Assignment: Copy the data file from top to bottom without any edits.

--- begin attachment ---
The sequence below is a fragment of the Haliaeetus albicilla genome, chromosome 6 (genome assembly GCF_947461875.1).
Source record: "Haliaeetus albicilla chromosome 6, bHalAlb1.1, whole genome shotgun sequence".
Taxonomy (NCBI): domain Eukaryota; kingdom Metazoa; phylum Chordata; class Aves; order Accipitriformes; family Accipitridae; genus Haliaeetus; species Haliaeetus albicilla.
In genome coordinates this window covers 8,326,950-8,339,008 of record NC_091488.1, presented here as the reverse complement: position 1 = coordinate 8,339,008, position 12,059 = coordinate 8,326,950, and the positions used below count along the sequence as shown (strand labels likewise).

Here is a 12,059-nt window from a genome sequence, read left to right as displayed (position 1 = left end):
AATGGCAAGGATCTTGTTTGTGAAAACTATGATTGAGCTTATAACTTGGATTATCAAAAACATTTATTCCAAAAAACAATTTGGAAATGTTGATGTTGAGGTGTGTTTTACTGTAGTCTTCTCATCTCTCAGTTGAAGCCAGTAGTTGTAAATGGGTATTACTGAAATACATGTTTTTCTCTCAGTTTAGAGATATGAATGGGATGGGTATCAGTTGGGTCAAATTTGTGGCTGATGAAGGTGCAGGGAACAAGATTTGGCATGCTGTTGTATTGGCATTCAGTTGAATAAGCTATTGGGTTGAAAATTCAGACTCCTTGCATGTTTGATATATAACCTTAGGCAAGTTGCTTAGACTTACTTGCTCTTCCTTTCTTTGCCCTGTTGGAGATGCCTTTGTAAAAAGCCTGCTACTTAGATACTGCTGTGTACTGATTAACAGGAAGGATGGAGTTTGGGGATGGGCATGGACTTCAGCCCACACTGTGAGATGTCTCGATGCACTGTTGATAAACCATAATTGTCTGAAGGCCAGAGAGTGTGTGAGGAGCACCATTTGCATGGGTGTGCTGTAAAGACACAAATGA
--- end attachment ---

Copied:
The sequence below is a fragment of the Haliaeetus albicilla genome, chromosome 6 (genome assembly GCF_947461875.1).
Source record: "Haliaeetus albicilla chromosome 6, bHalAlb1.1, whole genome shotgun sequence".
Taxonomy (NCBI): domain Eukaryota; kingdom Metazoa; phylum Chordata; class Aves; order Accipitriformes; family Accipitridae; genus Haliaeetus; species Haliaeetus albicilla.
In genome coordinates this window covers 8,326,950-8,339,008 of record NC_091488.1, presented here as the reverse complement: position 1 = coordinate 8,339,008, position 12,059 = coordinate 8,326,950, and the positions used below count along the sequence as shown (strand labels likewise).

Here is a 12,059-nt window from a genome sequence, read left to right as displayed (position 1 = left end):
AATGGCAAGGATCTTGTTTGTGAAAACTATGATTGAGCTTATAACTTGGATTATCAAAAACATTTATTCCAAAAAACAATTTGGAAATGTTGATGTTGAGGTGTGTTTTACTGTAGTCTTCTCATCTCTCAGTTGAAGCCAGTAGTTGTAAATGGGTATTACTGAAATACATGTTTTTCTCTCAGTTTAGAGATATGAATGGGATGGGTATCAGTTGGGTCAAATTTGTGGCTGATGAAGGTGCAGGGAACAAGATTTGGCATGCTGTTGTATTGGCATTCAGTTGAATAAGCTATTGGGTTGAAAATTCAGACTCCTTGCATGTTTGATATATAACCTTAGGCAAGTTGCTTAGACTTACTTGCTCTTCCTTTCTTTGCCCTGTTGGAGATGCCTTTGTAAAAAGCCTGCTACTTAGATACTGCTGTGTACTGATTAACAGGAAGGATGGAGTTTGGGGATGGGCATGGACTTCAGCCCACACTGTGAGATGTCTCGATGCACTGTTGATAAACCATAATTGTCTGAAGGCCAGAGAGTGTGTGAGGAGCACCATTTGCATGGGTGTGCTGTAAAGACACAAATGA